I am calling—and I will use your platform to do this—I am calling on any company in the United States that wants to provide and wants to build solar panels in Puerto Rico. Why? Because now you have a tax in the United States, that when you import—thanks to Donald Trump—that when you import solar panels from outside of the United States, you pay a 30 percent tax. So come to San Juan. We will make sure that it’s worth your while, because we have the legal tools in order to say we will put a waiver on the property tax that you have to pay, and we will put a waiver on the municipal taxes that you have to pay.

JUAN GONZÁLEZ: Mayor, to follow up on that issue of the electrical generation, my sister, who lives in Cayey, is one of the many Puerto Ricans who only recently got power back on. Last weekend in Cayey, they finally got electricity. But in the weeks before that, she says that there were private companies—in the days before that, private companies going door to door trying to convince the residents of her neighborhood to basically sign on to a private electrical generation system. So, apparently, the governor and the PROMESA board both agree on the issue of privatizing electricity. But can you talk about what the private electrical companies have already started doing in terms of creating not solar, but their own privatized versions of PREPA?

MAYOR CARMEN YULÍN CRUZ: Yes. And this is—we also have to own up and take a look at what we have done that was not appropriately. The central government of Puerto Rico waited 60 days in order to invoke APA and have all these private companies from the United States come and work here. We in San Juan have been working closely with the New York Power Authority. And they have been doing—you know, it’s almost breathtaking when people see them in the street, and they say—because you know that behind them comes electricity, and behind electricity comes an ability to at least have some semblance of a normal life and providing a good life for your family and for your community.

This has not been the case in other towns. I always remind people that don’t look at what is happening in San Juan and think that that is the exact same thing that is happening across Puerto Rico. As you move further from the metropolitan area, things are still—I just got off the phone with a woman in Morovis, a teacher in Morovis, where in a couple of locations during the past few weeks, from San Juan, we have sent them powdered milk and water, because the children don’t have powdered milk and water in their schools. So, it is important that people know that things are different.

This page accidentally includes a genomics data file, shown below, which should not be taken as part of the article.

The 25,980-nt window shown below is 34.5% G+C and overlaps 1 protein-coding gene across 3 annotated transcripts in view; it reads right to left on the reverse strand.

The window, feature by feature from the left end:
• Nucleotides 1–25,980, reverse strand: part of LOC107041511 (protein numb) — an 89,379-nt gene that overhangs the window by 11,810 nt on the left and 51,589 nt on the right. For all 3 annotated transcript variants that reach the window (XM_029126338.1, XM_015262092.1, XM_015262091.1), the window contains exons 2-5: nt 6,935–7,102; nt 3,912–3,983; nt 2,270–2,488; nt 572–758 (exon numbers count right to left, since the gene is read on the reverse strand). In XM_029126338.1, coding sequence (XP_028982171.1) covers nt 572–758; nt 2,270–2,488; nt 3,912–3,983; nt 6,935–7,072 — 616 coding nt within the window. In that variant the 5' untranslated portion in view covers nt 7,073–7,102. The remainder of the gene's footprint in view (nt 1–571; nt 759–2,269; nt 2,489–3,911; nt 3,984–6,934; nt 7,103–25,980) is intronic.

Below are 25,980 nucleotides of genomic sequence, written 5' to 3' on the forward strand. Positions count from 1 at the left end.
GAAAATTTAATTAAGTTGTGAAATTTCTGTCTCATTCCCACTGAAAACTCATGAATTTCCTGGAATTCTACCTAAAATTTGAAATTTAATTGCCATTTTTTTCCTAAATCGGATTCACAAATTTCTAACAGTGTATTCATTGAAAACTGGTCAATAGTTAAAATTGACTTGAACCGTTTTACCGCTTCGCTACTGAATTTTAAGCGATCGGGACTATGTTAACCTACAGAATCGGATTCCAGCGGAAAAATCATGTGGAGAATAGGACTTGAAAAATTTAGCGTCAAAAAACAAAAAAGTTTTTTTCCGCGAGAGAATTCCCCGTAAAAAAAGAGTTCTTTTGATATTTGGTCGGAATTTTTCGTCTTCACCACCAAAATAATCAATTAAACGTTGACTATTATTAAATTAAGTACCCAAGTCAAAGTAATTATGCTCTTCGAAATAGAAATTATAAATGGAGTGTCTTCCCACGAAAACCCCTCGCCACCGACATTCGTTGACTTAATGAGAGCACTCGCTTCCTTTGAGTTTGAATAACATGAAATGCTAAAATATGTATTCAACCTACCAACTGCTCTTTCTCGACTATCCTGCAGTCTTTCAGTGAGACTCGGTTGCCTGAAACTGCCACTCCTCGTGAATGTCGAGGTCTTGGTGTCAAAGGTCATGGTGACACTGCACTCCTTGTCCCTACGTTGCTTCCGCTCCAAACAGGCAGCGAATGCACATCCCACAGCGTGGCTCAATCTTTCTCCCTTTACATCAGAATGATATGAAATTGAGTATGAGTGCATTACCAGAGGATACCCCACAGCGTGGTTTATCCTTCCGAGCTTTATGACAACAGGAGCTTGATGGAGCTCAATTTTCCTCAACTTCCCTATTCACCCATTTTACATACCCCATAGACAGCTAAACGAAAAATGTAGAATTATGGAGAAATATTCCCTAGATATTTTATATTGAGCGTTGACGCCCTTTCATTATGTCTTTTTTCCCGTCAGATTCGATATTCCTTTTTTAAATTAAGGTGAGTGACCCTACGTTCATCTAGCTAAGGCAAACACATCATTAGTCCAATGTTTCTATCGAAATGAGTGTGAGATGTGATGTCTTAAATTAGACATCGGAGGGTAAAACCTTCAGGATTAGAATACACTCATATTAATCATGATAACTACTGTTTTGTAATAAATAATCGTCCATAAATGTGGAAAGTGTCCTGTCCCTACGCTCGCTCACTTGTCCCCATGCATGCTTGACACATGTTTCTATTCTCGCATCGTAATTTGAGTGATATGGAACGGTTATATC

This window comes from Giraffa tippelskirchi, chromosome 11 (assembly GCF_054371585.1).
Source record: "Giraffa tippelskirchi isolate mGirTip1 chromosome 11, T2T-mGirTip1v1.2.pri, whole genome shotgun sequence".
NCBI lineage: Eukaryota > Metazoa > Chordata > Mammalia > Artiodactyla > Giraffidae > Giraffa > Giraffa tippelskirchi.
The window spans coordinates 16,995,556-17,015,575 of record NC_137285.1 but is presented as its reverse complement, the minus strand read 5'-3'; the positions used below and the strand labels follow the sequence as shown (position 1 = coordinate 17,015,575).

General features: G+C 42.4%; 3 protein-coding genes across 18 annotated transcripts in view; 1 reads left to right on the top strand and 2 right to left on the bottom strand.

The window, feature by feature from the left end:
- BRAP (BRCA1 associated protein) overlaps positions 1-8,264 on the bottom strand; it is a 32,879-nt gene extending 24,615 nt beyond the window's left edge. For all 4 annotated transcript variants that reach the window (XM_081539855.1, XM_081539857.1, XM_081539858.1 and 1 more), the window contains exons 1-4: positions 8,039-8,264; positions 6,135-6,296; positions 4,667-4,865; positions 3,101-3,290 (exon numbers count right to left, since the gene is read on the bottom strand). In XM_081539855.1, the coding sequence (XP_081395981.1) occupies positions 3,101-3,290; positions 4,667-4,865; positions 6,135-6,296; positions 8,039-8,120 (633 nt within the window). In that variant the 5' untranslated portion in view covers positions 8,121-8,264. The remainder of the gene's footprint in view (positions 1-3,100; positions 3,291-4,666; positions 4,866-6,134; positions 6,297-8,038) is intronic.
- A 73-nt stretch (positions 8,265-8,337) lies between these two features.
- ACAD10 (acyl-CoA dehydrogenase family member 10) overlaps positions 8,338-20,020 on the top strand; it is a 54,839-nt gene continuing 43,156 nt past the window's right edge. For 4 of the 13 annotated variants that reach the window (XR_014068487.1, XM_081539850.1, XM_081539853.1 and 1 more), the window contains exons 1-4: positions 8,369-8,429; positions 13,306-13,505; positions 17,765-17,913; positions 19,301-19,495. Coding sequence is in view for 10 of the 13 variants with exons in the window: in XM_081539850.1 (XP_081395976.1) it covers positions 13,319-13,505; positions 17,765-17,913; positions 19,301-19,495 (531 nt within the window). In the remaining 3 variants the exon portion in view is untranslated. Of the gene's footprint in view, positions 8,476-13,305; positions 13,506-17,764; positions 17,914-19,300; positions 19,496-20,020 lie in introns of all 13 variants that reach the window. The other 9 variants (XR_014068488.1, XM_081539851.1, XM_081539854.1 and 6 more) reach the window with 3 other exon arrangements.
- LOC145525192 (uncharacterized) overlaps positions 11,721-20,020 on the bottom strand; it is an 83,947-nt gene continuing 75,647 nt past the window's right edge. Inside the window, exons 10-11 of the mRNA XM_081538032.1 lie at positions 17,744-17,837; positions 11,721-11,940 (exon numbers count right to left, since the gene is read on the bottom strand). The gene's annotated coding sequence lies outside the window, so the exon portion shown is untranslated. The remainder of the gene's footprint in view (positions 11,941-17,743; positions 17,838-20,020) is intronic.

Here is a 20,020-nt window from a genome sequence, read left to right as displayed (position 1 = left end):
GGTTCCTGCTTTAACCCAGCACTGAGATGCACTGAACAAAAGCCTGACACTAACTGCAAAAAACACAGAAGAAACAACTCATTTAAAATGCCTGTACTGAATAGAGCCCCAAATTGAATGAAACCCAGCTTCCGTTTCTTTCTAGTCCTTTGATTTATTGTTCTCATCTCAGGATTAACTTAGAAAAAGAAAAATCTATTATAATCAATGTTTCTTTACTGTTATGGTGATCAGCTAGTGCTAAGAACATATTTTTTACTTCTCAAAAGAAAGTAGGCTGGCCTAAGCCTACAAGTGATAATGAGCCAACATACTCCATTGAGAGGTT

There have been been mayors—the mayor of Comerío—that have talked about, “Look, let me help. What can I do, from the standpoint of a municipality, to ensure that you can do your job?” And what they have been told—and this is a quote from the mayor of Comerío, Josian Santiago—what they have been told is “Look, you cannot open this road for us to go up the hill and do the work that we need to do, because the Army Corps of Engineers has subcontracted that. And the Army Corps of Engineers is waiting for the company that they have subcontracted to bring their agreement to Puerto Rico to get the job done,” to which the mayor has said, “But I have the equipment. I can get it done right now.” And they’ve said, from PREPA, “Well, we’re sorry, but we have to wait, because we already subcontracted that.”

The private companies are starting to leave by mid-March. But yesterday, just yesterday, the Army Corps of Engineers said that they no longer could comply with their goal of having 90 to 95 percent of the island nation of Puerto Rico energized by February, that they were thinking that that could happen perhaps by March, but it would be better off if they said by April. So what they promised first by December, which the governor and the Army Corps of Engineers had a tit-for-tat regarding that, then they promised for February, and now they’re saying, you know, it’s most likely in April. So this keeps pushing back any opportunity that we have.

Now, what does this create? It creates desperation amongst people, so that people, when you ask them in the street, “Are you in favor of privatization of the electrical company?” they say yes. Now, when you ask them—and the governor of Puerto Rico made a terrible statement yesterday. When asked in New York, “Why would anybody buy PREPA, the Puerto Rico power authority?” he said, “Well, there’s a lot of space for making profits, because the Puerto Rican people are used to paying high prices for energy,” so as telling those that were listening, “Look, you may lower the cost of production of energy, leave the price at a very high, and this gap will be yours.” If that’s not disaster economics and if that is not setting the stage for the commercialization of services, that are there to promote equality amongst people, I don’t know what it is.

AMY GOODMAN: We’ll continue with Carmen Yulín Cruz, the mayor of San Juan, Puerto Rico, talking about privatization, FEMA, President Trump and more, coming up.


Amy Goodman is the host of Democracy Now!, a daily international TV/radio news hour airing on more than 1,200 stations in North America. She is the co-author of The Silenced Majority, a New York Times best-seller.